We often think of our ancestors as being straight-laced, prim and proper. Such images can close a mind to the possibility our ancestors didn't always follow the rules.
This is especially true when it came to ending unwanted marriages at a time when that was not socially acceptable. After a divorce it was common for the parties to act as if they had never been married. I've met many an amazed researcher enthralled with the discovery of great grandpa's other family.
Some researchers who think they've found their ancestor sometimes discard him when the record shows a wife with the wrong name. They have the name of a known wife and know when she died. When the man creates a record with a woman of a different name, when his wife was still alive, well, it must be the wrong man. Right?
Wrong. Here's where closed minds are a real deterrent to thorough genealogical research.
In "The Source, A Guidebook of American Genealogy," Johni Cerny and Sandra Luebking wisely point out that "the frontier was often the most practical resolution to a bad marriage." It was easier to "ride into the sunset" than to get a divorce.
Doubtless that happened in many families. It's exactly what happened in one of my favorite research adventures. Here's the story:
In 1818 young Betsey Yarbrough married William Wilson at her father's home in Fayetteville, N.C. After they'd been married a little over a year William disappeared. Betsey waited around, ever the faithful wife, for eight years.
She must have figured William was never coming back - for all she knew he was dead. So she married Thomas Eubanks in 1828 and had three children with him. Thomas had three children from his earlier marriage, which had ended at the death of his first wife.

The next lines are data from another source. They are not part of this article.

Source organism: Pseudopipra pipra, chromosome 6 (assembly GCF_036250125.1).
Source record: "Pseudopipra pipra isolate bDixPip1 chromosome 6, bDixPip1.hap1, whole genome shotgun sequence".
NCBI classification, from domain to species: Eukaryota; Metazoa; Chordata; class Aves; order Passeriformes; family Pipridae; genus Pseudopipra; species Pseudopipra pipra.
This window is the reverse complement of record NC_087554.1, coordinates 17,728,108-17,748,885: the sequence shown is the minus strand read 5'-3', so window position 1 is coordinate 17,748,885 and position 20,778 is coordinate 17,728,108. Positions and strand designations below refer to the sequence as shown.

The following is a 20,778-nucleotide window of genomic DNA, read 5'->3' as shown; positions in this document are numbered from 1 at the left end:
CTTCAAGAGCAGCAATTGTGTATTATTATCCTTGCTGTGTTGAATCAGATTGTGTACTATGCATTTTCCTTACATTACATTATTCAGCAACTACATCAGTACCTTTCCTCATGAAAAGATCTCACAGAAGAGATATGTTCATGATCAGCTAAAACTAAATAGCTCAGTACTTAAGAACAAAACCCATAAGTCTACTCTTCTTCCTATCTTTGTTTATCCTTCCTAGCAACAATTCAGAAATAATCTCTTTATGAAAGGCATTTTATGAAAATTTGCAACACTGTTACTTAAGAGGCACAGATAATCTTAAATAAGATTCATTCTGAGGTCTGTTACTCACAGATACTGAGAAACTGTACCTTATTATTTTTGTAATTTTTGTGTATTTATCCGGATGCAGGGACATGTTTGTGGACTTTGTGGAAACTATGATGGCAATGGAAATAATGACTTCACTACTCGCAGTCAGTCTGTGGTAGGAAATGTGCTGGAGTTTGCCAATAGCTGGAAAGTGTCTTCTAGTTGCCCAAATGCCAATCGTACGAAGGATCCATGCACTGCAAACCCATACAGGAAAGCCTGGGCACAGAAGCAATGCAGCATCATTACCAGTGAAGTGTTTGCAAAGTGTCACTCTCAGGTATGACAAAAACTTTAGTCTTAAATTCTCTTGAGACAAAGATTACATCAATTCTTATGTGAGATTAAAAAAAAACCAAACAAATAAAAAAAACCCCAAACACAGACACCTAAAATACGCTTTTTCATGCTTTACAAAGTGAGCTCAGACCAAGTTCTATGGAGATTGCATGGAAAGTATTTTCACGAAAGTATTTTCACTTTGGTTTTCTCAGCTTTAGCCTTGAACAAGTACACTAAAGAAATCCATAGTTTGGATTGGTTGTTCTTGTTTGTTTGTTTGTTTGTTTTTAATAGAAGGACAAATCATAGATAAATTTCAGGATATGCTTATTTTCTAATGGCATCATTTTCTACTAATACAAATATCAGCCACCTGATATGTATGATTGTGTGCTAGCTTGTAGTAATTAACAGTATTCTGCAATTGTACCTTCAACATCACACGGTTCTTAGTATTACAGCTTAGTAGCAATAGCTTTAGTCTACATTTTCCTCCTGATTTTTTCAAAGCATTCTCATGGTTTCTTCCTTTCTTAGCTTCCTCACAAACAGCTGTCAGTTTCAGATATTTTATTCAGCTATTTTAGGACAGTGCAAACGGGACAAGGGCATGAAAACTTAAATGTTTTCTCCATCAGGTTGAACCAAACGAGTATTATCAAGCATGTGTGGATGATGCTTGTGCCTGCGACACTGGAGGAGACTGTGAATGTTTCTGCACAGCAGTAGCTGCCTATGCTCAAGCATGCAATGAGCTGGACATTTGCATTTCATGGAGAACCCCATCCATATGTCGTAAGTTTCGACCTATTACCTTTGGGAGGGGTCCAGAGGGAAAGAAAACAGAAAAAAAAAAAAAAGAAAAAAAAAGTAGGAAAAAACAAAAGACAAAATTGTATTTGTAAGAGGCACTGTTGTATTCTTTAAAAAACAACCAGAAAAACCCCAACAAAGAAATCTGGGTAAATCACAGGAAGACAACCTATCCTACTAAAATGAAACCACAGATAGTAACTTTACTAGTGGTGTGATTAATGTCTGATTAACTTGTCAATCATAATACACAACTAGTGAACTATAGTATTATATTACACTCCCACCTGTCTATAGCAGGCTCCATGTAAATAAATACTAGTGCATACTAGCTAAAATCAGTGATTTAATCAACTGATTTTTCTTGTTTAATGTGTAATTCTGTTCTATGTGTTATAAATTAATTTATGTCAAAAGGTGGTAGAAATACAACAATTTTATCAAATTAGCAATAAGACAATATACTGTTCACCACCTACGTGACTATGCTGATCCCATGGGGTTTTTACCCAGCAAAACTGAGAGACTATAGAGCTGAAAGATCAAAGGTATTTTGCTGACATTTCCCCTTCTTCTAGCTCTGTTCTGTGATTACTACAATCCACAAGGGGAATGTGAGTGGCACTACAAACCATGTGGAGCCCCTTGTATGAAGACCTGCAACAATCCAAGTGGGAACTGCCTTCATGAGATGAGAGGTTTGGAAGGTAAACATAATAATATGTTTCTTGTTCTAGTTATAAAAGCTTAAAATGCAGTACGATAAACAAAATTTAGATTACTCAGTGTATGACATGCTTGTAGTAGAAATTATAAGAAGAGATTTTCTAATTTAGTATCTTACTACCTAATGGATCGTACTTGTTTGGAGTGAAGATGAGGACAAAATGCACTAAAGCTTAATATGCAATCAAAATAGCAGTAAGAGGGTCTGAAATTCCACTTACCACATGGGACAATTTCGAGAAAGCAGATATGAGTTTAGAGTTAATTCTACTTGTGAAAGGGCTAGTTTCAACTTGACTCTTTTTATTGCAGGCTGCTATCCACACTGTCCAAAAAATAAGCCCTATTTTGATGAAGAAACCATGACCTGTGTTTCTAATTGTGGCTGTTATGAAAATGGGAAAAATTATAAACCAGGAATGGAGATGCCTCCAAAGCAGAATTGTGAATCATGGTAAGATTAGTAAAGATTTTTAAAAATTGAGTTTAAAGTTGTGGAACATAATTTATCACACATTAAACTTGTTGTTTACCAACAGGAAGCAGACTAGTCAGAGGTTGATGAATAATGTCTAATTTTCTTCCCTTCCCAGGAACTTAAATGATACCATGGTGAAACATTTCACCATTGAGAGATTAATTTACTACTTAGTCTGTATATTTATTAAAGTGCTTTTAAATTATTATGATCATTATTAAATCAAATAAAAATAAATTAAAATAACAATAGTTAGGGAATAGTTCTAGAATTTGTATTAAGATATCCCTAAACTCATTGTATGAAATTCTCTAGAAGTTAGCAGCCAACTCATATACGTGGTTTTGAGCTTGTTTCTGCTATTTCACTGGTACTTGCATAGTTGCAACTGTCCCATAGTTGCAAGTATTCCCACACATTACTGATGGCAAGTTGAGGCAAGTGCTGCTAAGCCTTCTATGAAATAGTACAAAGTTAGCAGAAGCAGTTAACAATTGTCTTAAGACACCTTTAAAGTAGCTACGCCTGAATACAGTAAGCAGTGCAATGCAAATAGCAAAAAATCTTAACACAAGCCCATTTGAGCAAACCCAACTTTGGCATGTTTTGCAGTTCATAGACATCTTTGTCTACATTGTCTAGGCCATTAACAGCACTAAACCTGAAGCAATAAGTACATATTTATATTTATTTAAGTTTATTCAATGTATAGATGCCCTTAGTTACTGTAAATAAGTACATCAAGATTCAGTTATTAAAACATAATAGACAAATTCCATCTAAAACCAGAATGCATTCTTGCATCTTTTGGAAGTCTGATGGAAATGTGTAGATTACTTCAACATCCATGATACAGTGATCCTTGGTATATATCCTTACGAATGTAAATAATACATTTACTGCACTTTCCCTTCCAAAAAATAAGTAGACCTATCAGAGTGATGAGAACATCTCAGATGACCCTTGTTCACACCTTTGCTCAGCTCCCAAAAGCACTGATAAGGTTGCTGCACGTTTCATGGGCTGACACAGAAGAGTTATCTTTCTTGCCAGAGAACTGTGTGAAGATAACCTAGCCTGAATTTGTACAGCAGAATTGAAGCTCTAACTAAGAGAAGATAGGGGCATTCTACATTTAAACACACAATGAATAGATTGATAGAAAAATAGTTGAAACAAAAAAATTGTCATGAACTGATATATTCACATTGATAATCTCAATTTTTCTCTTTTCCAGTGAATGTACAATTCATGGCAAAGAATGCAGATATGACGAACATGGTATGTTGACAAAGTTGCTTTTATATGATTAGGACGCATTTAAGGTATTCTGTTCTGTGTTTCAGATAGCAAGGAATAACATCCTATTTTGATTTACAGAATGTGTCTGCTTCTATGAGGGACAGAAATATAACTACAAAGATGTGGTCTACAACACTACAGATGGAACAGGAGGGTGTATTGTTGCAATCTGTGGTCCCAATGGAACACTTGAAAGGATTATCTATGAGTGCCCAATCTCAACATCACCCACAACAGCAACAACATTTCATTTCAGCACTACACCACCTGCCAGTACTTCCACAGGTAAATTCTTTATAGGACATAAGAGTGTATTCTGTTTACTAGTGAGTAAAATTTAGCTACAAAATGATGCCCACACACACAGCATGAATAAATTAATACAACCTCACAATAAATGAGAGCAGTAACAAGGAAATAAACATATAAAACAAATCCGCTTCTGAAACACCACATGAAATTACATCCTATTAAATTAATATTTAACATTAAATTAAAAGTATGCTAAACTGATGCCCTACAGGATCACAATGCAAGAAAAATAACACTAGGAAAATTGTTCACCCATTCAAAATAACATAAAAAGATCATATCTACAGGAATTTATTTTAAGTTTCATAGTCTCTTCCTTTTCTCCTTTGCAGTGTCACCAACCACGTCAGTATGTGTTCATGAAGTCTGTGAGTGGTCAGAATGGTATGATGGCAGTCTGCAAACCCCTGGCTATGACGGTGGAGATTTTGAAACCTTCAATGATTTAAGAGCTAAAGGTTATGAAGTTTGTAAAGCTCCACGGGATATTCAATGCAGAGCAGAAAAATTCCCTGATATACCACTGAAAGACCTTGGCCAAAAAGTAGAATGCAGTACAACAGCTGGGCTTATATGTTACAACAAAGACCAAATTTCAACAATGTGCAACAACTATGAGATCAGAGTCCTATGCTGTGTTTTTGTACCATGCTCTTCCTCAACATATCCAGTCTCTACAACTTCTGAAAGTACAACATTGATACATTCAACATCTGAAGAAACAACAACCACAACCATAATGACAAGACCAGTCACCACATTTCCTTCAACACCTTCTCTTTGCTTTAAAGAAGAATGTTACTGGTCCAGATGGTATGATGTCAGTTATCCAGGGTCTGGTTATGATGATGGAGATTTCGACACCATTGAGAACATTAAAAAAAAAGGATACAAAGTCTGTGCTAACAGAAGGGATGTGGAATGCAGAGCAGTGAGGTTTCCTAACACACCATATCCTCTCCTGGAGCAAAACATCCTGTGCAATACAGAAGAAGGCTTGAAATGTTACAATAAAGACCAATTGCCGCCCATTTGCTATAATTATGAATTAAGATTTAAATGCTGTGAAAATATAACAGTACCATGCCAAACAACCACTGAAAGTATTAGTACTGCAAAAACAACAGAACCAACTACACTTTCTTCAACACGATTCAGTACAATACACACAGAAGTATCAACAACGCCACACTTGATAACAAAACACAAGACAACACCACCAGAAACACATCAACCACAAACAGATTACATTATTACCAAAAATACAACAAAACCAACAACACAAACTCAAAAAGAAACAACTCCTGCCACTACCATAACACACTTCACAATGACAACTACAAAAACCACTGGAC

Betsey and Thomas stayed together until he died. So the issue of whether or not Betsey and William had ever divorced never became an issue until the 1866 death of Ambrose Eubanks, one of Thomas' sons by his first marriage.
Ambrose's two full-blooded brothers wanted to inherit his entire estate. The only way they could do this was to somehow rid themselves of the three half-siblings from Thomas' marriage to Betsey.
They knew that if Thomas and Betsey's marriage was not legal (because she had not divorced William), then their three children were illegitimate. Illegitimate children at that time could not inherit from their father's legitimate children.
The evidence presented in court left little doubt that William Wilson and Betsey never divorced. The Eubanks brothers located William, and he testified that he had left Betsey and never divorced her. Betsey also testified that they were never divorced - she thought William was dead.
The court was furious with the older Eubanks siblings, calling their actions a "disreputable attempt to bastardize the younger [half siblings]." The court said that since no one had tried to void Thomas and Betsey's marriage while they both were alive and cohabitating as man and wife, then it would not declare the children of that marriage as illegitimate.
To us descendants it doesn't really matter what the court said or how they decided the case - we just value the testimony that shows personal details of Betsey Yarbrough William Eubanks that probably aren't recorded anywhere else.
So, researchers, keep your minds open to all possibility - your ancestors weren't saints.
Next week we'll look at a divorce the Florida legislature should never have granted.